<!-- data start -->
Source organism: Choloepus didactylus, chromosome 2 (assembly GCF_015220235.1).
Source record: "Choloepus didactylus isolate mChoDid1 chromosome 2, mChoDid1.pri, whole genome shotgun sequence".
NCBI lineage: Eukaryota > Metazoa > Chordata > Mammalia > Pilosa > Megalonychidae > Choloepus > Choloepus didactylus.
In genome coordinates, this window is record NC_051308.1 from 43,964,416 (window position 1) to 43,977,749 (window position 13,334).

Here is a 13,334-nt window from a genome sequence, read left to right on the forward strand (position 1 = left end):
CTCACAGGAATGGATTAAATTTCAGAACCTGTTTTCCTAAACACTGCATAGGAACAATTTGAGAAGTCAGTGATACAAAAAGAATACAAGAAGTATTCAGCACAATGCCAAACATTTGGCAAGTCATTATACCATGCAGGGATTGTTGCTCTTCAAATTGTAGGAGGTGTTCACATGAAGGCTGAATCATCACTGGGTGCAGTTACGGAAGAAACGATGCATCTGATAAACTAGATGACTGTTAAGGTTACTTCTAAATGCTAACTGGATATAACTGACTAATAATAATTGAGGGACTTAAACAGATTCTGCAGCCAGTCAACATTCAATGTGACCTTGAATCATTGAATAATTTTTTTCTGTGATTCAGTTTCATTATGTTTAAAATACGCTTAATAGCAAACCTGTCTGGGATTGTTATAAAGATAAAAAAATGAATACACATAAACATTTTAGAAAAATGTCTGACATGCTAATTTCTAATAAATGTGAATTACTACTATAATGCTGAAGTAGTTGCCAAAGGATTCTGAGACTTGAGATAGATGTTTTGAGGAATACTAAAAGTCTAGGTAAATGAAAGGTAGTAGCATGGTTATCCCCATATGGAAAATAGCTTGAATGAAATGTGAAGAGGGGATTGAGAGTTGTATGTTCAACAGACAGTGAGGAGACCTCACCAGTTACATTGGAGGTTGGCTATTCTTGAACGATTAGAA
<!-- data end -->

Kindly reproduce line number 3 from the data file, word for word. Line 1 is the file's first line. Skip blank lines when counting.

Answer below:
NCBI lineage: Eukaryota > Metazoa > Chordata > Mammalia > Pilosa > Megalonychidae > Choloepus > Choloepus didactylus.